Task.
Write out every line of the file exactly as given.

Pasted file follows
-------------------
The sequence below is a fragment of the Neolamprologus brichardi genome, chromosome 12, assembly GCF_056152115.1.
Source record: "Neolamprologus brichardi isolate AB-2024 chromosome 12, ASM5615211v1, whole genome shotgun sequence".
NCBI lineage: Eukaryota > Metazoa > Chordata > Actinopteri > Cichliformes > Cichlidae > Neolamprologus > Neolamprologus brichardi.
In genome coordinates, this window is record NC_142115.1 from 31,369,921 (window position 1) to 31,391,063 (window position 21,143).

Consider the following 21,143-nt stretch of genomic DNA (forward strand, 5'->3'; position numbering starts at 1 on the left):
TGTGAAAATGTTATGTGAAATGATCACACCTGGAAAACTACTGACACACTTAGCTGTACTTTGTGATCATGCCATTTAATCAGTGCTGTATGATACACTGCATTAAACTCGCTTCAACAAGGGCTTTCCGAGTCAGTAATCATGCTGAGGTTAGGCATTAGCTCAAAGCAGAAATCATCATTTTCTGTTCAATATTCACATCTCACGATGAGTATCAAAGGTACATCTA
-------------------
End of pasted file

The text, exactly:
The sequence below is a fragment of the Neolamprologus brichardi genome, chromosome 12, assembly GCF_056152115.1.
Source record: "Neolamprologus brichardi isolate AB-2024 chromosome 12, ASM5615211v1, whole genome shotgun sequence".
NCBI lineage: Eukaryota > Metazoa > Chordata > Actinopteri > Cichliformes > Cichlidae > Neolamprologus > Neolamprologus brichardi.
In genome coordinates, this window is record NC_142115.1 from 31,369,921 (window position 1) to 31,391,063 (window position 21,143).

Consider the following 21,143-nt stretch of genomic DNA (forward strand, 5'->3'; position numbering starts at 1 on the left):
TGTGAAAATGTTATGTGAAATGATCACACCTGGAAAACTACTGACACACTTAGCTGTACTTTGTGATCATGCCATTTAATCAGTGCTGTATGATACACTGCATTAAACTCGCTTCAACAAGGGCTTTCCGAGTCAGTAATCATGCTGAGGTTAGGCATTAGCTCAAAGCAGAAATCATCATTTTCTGTTCAATATTCACATCTCACGATGAGTATCAAAGGTACATCTA